Funding and Development Update For Proposed Project in Haslett

Funding and Development Update For Proposed Project in Haslett

MERIDIAN TOWNSHIP, MI - The Township Board held a virtual special meeting on Tuesday, September 22nd. During the meeting, the Pine Village Brownfield Plan was discussed.

The Township Board held the public hearing for the Pine Village Brownfield Plan at its last meeting on September 15th. At the meeting, the Board expressed support for the plan and agreed to consider a resolution to approve at its special meeting on September 22nd. Instead of a straight two percent interest rate, the Board agreed to approve the plan with a staggered interest rate corresponding with milestones for building demolition, removal of building debris and seeding of areas disturbed by the demolition.

Hudson Senior Living, LLC has requested approval of the Pine Village Brownfield Plan in order to pursue tax increment financing through the Meridian Township Brownfield Redevelopment Authority for proposed eligible activities at 1673 Haslett Road. The project includes the demolition of two commercial buildings and the construction of a new approximately 147,721 square foot, four-story mixed-use commercial and residential building. The new building will include 9,114 square feet of business retail units on the first floor and a total of 132 residential units, a leasing office, lobby, residential community kitchen and dining. A new parking lot will be constructed along the east, south and west sides of the building. The development will include 295 parking spaces.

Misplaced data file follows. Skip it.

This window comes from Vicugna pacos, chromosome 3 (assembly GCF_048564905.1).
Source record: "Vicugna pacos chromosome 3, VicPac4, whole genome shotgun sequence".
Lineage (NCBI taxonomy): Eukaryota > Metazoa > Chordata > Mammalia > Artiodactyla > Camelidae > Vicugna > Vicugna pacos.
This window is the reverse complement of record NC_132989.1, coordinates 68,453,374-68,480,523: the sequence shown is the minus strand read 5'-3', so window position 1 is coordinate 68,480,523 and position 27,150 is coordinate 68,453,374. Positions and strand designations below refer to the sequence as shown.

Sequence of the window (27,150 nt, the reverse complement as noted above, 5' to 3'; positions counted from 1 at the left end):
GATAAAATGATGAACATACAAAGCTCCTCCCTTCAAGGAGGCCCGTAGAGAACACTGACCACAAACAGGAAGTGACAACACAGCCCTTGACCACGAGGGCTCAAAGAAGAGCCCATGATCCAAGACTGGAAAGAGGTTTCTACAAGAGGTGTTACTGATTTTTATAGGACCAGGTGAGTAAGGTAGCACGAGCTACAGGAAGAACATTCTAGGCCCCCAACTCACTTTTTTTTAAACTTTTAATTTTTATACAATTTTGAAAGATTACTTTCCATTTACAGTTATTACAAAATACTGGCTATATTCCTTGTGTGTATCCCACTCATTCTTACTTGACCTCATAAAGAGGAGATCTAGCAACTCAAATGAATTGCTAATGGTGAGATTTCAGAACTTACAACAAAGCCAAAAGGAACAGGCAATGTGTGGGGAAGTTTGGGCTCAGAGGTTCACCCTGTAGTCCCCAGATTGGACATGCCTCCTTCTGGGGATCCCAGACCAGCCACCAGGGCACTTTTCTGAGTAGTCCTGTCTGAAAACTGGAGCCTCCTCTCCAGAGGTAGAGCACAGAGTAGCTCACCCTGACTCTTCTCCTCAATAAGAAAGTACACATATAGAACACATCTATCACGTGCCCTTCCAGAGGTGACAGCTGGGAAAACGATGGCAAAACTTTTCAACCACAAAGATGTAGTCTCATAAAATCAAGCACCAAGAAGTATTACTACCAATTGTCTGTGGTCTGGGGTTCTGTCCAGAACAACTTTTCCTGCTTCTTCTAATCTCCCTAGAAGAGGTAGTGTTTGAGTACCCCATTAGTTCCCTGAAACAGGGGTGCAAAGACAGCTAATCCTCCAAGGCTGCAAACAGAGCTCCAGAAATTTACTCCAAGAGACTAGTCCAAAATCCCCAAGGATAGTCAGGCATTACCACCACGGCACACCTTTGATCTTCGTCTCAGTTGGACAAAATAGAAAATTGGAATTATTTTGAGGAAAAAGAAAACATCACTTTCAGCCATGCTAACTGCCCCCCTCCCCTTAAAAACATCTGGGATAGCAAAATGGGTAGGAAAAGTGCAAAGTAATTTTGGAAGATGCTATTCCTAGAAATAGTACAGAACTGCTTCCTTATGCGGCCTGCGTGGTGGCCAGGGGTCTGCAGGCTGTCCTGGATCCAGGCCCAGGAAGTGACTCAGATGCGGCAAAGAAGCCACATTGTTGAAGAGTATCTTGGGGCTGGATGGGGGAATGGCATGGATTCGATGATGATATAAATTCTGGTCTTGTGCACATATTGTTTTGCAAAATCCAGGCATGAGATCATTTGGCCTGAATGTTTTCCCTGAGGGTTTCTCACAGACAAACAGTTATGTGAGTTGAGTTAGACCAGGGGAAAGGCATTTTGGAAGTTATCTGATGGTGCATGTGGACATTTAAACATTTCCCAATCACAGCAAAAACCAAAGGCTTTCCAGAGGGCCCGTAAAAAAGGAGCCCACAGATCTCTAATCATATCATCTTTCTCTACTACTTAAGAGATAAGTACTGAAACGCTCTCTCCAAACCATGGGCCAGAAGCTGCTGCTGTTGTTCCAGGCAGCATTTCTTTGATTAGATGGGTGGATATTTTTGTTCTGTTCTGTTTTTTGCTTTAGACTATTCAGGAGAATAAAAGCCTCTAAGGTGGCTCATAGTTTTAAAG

Trustee Dan Opsommer moved to adopt the resolution approving the Pine Village Brownfield Plan with the amount not to exceed $2,883,702 over an estimated 15 year period. Treasurer Phil Deschaine was also in support and said, “I think this is a good module we should use for future development. We need to incentivize our developers that they're going to commit to doing a project. There’s financial reason for them to act now rather than later.”

Clerk Brett Dreyfus had a different perspective on this and is a supporter of Brownfield cleanups using tax increments finance approaches and thinks clean areas would be difficult to do from a market perspective and incorporate that as project rules, “This is $2.6 million of taxpayer revenue that is being invested into this project and has been mischaracterized as a free loan to the Township, and is exactly the opposite. We are providing a free down payment through property taxes that the developer would have to pay and goes right back into the project to make it happen. The problem again is that a huge chunk of the project has to become larger. If it was fully environmental it would make more sense if the project was done at a scale down size and could support itself on the marketplace.”

“I also have concerns about paying 5% interest because we’re in a market now where you can barely pay 1% on any amount of money. Giving anything more than 1% in today’s market is pretty tough and giving 2-3% is generous. I think simplicity is a real good approach in issues like this and am opposed to this BRA. There’s enough money to be made in the project itself and I believe the developers could have come up further along the way,” said Dreyfus.

In regards to Brownfield, Styka says, “This is an area in our Township that nobody has done anything with for many years and have been looking at a group of buildings that are slowly declining. Fewer tenants and at this point I think it behooves us to do what we can to assist in this development as long as it’s for the public good.”

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